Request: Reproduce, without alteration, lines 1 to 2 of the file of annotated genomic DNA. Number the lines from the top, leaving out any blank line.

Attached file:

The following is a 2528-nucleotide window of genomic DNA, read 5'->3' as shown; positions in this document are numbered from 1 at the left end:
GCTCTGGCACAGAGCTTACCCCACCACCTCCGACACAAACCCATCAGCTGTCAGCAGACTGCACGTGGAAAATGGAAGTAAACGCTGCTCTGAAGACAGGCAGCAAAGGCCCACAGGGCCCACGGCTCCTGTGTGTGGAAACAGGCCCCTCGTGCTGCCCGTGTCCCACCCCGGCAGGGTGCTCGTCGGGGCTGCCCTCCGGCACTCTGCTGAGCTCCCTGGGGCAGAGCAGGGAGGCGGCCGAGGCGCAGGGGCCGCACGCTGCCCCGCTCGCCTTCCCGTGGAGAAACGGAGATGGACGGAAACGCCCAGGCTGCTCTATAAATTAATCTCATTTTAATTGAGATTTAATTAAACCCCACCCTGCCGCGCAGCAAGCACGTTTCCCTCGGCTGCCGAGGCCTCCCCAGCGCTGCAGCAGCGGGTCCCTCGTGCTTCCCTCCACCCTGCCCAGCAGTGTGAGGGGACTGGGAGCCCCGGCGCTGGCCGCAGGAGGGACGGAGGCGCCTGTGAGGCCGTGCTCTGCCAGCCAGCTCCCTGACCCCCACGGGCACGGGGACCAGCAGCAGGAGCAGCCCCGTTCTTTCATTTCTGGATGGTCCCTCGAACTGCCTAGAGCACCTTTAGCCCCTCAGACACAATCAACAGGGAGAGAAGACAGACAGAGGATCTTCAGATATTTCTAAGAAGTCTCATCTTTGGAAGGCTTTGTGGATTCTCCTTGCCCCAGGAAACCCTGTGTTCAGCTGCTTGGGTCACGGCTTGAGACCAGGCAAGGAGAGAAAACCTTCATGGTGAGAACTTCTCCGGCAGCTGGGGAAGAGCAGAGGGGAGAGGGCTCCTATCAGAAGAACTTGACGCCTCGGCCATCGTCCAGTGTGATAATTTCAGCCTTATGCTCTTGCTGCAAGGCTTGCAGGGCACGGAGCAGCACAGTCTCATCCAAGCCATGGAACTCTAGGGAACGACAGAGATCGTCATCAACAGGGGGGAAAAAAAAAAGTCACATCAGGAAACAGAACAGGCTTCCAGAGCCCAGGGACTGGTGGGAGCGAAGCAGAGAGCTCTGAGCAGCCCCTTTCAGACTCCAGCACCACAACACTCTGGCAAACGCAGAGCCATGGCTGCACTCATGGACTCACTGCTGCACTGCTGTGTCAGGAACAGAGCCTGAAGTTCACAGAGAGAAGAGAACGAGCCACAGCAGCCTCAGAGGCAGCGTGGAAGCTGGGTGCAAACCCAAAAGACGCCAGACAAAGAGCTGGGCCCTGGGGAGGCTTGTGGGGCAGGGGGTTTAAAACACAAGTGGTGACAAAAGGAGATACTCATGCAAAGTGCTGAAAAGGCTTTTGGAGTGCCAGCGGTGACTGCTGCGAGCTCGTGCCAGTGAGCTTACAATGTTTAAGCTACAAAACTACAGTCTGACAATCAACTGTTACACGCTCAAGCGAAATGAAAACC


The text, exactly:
The following is a 2528-nucleotide window of genomic DNA, read 5'->3' as shown; positions in this document are numbered from 1 at the left end:
GCTCTGGCACAGAGCTTACCCCACCACCTCCGACACAAACCCATCAGCTGTCAGCAGACTGCACGTGGAAAATGGAAGTAAACGCTGCTCTGAAGACAGGCAGCAAAGGCCCACAGGGCCCACGGCTCCTGTGTGTGGAAACAGGCCCCTCGTGCTGCCCGTGTCCCACCCCGGCAGGGTGCTCGTCGGGGCTGCCCTCCGGCACTCTGCTGAGCTCCCTGGGGCAGAGCAGGGAGGCGGCCGAGGCGCAGGGGCCGCACGCTGCCCCGCTCGCCTTCCCGTGGAGAAACGGAGATGGACGGAAACGCCCAGGCTGCTCTATAAATTAATCTCATTTTAATTGAGATTTAATTAAACCCCACCCTGCCGCGCAGCAAGCACGTTTCCCTCGGCTGCCGAGGCCTCCCCAGCGCTGCAGCAGCGGGTCCCTCGTGCTTCCCTCCACCCTGCCCAGCAGTGTGAGGGGACTGGGAGCCCCGGCGCTGGCCGCAGGAGGGACGGAGGCGCCTGTGAGGCCGTGCTCTGCCAGCCAGCTCCCTGACCCCCACGGGCACGGGGACCAGCAGCAGGAGCAGCCCCGTTCTTTCATTTCTGGATGGTCCCTCGAACTGCCTAGAGCACCTTTAGCCCCTCAGACACAATCAACAGGGAGAGAAGACAGACAGAGGATCTTCAGATATTTCTAAGAAGTCTCATCTTTGGAAGGCTTTGTGGATTCTCCTTGCCCCAGGAAACCCTGTGTTCAGCTGCTTGGGTCACGGCTTGAGACCAGGCAAGGAGAGAAAACCTTCATGGTGAGAACTTCTCCGGCAGCTGGGGAAGAGCAGAGGGGAGAGGGCTCCTATCAGAAGAACTTGACGCCTCGGCCATCGTCCAGTGTGATAATTTCAGCCTTATGCTCTTGCTGCAAGGCTTGCAGGGCACGGAGCAGCACAGTCTCATCCAAGCCATGGAACTCTAGGGAACGACAGAGATCGTCATCAACAGGGGGGAAAAAAAAAAGTCACATCAGGAAACAGAACAGGCTTCCAGAGCCCAGGGACTGGTGGGAGCGAAGCAGAGAGCTCTGAGCAGCCCCTTTCAGACTCCAGCACCACAACACTCTGGCAAACGCAGAGCCATGGCTGCACTCATGGACTCACTGCTGCACTGCTGTGTCAGGAACAGAGCCTGAAGTTCACAGAGAGAAGAGAACGAGCCACAGCAGCCTCAGAGGCAGCGTGGAAGCTGGGTGCAAACCCAAAAGACGCCAGACAAAGAGCTGGGCCCTGGGGAGGCTTGTGGGGCAGGGGGTTTAAAACACAAGTGGTGACAAAAGGAGATACTCATGCAAAGTGCTGAAAAGGCTTTTGGAGTGCCAGCGGTGACTGCTGCGAGCTCGTGCCAGTGAGCTTACAATGTTTAAGCTACAAAACTACAGTCTGACAATCAACTGTTACACGCTCAAGCGAAATGAAAACC